Advertising

The Year (So Far) in Ad Fraud

Becky Doles

A computer in a dark room overshadows the looming threat of digital advertising fraud

Photo by Kaur Kristjan on Unsplash

How much have you spent on fraudulent ads today? How much have your fellow advertisers?

Try $51 million.

Research estimates that digital advertisers will waste $51 million on ad fraud every single day in 2018. That’s a massive $19 billion over the year. And while the industry has made strides to combat ad fraud, it still remains a colossal and costly issue.


Digital advertising fraud is one of the many topics we’re tackling at Postback 2018. Held over July 19-20 in Seattle, Postback brings together the best minds in the marketing industry to network, share ideas, and foster relationships. See the rest of the agenda and our current speaker list here.

Register for Postback 2018


In this post, we’ll take a look at the state of ad fraud in 2018, the role technology and partnerships can play to mitigate risk, and the steps that brands, ad networks, and agencies can take to protect their investments.

Biggest Fraud Targets for 2018

$51 million a day is no small number. How are bad actors making those big bucks? By focusing on a few key areas, including:

  • Video: It’s where the money is, so it’s the most attractive area for fraudsters.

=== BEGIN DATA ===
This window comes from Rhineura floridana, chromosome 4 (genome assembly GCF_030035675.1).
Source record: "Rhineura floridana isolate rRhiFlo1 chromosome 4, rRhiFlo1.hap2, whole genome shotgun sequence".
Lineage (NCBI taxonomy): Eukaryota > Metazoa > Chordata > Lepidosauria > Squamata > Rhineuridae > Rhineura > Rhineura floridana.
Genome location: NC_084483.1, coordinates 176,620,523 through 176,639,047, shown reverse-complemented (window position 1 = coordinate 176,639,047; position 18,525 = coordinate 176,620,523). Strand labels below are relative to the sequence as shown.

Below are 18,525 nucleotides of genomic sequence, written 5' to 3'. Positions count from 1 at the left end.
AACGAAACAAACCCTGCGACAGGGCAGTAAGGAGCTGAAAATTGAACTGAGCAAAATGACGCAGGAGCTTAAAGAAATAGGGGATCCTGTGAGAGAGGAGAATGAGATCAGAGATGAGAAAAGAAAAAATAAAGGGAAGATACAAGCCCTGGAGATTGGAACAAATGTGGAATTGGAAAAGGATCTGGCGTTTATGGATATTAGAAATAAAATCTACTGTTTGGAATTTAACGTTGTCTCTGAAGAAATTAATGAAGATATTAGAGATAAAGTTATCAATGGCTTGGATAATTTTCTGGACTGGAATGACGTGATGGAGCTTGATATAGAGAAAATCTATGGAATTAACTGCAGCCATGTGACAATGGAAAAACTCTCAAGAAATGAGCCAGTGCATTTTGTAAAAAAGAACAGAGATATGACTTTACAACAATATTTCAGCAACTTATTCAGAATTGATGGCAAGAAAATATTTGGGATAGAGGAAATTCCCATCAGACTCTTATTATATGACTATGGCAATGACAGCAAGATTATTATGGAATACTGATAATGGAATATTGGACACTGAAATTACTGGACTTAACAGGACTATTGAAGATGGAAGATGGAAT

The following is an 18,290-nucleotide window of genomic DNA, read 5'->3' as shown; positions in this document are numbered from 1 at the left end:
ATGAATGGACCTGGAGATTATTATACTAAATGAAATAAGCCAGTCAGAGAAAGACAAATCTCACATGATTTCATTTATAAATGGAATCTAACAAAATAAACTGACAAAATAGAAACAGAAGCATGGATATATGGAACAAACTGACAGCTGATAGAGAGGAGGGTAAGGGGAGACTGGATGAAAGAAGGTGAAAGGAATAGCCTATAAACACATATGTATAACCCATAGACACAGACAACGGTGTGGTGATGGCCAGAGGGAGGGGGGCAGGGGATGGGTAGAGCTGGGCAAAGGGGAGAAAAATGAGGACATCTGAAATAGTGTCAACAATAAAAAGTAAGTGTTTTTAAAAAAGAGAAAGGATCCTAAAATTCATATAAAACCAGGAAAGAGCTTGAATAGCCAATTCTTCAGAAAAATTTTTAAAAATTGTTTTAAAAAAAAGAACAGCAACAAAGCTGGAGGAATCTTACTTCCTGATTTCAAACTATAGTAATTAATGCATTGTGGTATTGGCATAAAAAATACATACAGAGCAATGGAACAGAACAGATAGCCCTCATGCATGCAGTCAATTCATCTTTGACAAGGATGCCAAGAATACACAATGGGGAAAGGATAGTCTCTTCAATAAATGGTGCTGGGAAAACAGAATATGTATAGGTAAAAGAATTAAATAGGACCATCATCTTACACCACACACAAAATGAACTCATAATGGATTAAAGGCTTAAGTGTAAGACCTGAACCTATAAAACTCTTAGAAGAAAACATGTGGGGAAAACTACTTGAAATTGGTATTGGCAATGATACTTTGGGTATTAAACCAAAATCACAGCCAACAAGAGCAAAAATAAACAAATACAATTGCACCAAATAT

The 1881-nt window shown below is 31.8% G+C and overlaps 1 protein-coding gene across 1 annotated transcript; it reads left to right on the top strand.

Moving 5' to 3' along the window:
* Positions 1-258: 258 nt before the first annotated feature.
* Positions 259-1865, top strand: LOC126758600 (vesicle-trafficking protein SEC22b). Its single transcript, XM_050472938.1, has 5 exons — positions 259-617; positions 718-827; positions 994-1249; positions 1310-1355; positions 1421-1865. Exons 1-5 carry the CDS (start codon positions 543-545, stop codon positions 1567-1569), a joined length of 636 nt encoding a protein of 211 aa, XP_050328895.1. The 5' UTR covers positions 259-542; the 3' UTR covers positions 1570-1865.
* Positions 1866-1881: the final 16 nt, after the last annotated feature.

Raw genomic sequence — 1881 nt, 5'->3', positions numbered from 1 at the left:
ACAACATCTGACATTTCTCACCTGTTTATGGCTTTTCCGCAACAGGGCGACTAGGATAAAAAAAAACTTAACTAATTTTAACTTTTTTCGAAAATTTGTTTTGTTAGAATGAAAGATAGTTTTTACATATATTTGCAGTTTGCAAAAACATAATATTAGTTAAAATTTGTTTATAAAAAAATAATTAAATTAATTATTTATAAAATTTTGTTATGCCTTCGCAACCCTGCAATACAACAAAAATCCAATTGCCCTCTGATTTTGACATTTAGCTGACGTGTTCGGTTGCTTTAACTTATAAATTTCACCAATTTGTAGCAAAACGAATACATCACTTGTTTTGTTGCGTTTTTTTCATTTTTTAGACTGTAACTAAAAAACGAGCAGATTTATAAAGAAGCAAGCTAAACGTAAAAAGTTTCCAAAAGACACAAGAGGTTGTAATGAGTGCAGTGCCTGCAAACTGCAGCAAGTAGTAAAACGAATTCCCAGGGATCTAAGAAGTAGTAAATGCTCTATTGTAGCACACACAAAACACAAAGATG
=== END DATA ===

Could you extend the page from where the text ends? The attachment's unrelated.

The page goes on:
• OTT: It’s where video advertising spend is set to increase the most, so it’s one of the areas most likely to be hit by fraud. In fact, more than 20% of programmatically sold connected TV or OTT video ads were determined to be fraudulent in October 2017.
  • Mobile app and mobile web: Though less at risk than OTT and desktop video, mobile app and web are still formats to watch. Nearly 8% of mobile app ads and 4% of mobile web ads appear to be completely fraudulent.
Chart of invalid traffic for video ad fraud

Source: Digiday (https://digiday.com/media/fight-ad-fraud-4-charts/)

How Tech and Ad Partners Can Help

Who is ultimately responsible for ad fraud is up for debate. In the meantime, brands, partnerships, and strategists are stepping up to combat it from all angles.

Google, for example, has introduced new technology including page-level enforcements, and recently added 48 advertiser and publisher policies to their Adwords and Adsense platforms. The company has thousands of people working to remove bad ads, blocking 3.2 billion of them in 2017 (up from 700 million in 2015). In June 2018, Google also plans to ban advertising related to cryptocurrency.

Research shows that 85% of brands want trade organizations to help combat ad fraud. One step in that direction came from the Interactive Advertising Bureau (IAB), which developed an industry-wide defense against spoofing called ads.txt. Ads.txt allows publishes to attach an ads.text file containing a list of trustworthy SSPs to their site; this reassures media buyers that they’re buying inventory from someone qualified to sell on a given domain. (Google is already already filtering for ads.txt.)